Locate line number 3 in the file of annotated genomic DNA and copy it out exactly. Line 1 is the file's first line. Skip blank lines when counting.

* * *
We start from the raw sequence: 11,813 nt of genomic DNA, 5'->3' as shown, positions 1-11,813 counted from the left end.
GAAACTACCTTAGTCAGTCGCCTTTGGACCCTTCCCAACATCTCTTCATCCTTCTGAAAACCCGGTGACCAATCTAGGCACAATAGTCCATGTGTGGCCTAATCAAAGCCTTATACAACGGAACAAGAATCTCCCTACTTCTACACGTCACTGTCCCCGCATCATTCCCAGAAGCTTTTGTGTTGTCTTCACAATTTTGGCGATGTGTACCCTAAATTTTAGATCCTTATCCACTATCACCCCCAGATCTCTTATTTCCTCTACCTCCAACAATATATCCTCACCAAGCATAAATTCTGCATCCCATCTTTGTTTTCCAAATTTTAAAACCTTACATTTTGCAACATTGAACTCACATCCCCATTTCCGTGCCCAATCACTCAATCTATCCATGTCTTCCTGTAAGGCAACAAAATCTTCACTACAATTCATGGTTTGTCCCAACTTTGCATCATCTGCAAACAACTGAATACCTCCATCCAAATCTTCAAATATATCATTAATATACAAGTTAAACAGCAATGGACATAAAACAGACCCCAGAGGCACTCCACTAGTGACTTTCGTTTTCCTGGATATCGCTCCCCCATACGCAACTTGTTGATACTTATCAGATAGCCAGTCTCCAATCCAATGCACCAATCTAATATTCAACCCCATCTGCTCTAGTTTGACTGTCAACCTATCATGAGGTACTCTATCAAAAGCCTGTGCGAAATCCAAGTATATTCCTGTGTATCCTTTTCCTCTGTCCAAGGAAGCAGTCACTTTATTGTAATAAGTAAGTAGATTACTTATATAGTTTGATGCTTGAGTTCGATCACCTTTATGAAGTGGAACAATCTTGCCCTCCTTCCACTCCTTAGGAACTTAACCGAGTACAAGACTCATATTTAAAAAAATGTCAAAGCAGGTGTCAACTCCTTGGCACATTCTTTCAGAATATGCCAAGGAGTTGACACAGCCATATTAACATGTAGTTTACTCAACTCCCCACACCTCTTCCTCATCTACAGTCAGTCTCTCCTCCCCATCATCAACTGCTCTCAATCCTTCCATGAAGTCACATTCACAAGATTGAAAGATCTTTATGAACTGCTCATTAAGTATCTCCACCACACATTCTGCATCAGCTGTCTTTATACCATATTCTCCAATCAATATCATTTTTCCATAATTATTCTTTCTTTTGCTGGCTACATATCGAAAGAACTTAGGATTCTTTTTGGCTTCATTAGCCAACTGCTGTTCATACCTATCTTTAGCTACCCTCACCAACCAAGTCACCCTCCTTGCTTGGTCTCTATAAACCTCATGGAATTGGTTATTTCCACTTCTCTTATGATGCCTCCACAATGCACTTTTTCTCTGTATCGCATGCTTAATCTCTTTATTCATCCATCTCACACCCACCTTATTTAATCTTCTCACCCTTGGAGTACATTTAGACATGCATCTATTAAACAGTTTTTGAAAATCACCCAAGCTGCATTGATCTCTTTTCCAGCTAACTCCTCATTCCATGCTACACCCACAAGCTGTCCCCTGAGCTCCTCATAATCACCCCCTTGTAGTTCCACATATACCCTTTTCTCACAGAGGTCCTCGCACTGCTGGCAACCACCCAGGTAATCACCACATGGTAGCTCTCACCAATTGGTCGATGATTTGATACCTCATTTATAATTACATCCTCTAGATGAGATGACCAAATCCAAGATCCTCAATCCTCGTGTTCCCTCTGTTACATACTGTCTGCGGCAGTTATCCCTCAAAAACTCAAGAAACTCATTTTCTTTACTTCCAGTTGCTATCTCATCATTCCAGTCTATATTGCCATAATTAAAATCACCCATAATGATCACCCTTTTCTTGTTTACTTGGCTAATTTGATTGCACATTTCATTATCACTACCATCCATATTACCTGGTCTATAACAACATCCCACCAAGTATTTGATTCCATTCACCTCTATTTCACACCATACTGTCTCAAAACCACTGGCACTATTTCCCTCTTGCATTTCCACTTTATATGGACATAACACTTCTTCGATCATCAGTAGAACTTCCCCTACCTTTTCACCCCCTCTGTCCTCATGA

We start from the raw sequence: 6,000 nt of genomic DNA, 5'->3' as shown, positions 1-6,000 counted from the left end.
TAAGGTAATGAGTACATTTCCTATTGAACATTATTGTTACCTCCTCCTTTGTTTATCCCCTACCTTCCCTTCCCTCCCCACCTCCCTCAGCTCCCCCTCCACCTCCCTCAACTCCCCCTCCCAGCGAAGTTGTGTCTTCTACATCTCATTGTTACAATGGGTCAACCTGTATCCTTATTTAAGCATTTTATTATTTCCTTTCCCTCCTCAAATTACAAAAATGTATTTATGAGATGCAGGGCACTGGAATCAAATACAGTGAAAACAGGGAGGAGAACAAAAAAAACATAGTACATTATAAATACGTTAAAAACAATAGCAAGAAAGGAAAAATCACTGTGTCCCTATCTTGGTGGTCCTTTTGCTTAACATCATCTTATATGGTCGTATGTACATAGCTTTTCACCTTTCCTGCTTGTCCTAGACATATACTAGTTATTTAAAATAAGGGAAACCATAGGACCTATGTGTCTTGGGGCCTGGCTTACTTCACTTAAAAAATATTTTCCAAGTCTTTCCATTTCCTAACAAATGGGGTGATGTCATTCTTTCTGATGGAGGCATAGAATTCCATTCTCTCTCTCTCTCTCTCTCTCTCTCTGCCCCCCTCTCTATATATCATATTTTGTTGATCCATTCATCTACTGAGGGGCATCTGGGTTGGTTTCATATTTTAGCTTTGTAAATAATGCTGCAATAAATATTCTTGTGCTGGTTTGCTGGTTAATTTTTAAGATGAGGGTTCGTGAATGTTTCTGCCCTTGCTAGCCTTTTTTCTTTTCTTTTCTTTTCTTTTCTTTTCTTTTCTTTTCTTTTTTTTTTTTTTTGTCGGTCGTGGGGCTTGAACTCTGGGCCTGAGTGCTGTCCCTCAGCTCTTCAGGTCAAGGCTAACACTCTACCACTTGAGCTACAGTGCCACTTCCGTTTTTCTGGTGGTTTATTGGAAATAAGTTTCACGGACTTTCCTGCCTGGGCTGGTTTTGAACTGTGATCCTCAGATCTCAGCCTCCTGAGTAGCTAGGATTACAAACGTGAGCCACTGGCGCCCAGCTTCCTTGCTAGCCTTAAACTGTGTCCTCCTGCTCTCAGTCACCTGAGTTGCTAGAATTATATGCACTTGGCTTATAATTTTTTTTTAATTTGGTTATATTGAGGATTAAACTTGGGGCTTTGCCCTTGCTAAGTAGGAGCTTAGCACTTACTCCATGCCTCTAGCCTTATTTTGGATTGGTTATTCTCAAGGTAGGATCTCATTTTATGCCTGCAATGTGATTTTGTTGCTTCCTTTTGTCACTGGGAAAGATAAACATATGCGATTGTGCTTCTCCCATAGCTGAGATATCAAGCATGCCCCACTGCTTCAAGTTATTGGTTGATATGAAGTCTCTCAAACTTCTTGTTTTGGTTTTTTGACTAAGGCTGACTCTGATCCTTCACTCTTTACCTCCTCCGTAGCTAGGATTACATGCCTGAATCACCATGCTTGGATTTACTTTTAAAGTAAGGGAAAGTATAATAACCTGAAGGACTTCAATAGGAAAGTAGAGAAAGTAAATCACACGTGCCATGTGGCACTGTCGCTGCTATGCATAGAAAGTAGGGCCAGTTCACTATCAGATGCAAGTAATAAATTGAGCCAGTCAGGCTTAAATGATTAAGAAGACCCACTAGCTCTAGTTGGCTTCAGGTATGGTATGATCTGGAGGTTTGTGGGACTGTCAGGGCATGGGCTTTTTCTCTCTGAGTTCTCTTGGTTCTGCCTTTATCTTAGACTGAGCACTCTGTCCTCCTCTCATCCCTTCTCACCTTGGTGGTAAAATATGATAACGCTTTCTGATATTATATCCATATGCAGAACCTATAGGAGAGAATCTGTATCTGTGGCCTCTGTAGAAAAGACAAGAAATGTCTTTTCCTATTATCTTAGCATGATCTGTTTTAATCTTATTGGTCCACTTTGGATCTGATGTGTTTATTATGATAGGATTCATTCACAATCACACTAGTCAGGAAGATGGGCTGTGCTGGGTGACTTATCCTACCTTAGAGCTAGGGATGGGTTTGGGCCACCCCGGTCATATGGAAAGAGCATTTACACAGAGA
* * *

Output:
We start from the raw sequence: 6,000 nt of genomic DNA, 5'->3' as shown, positions 1-6,000 counted from the left end.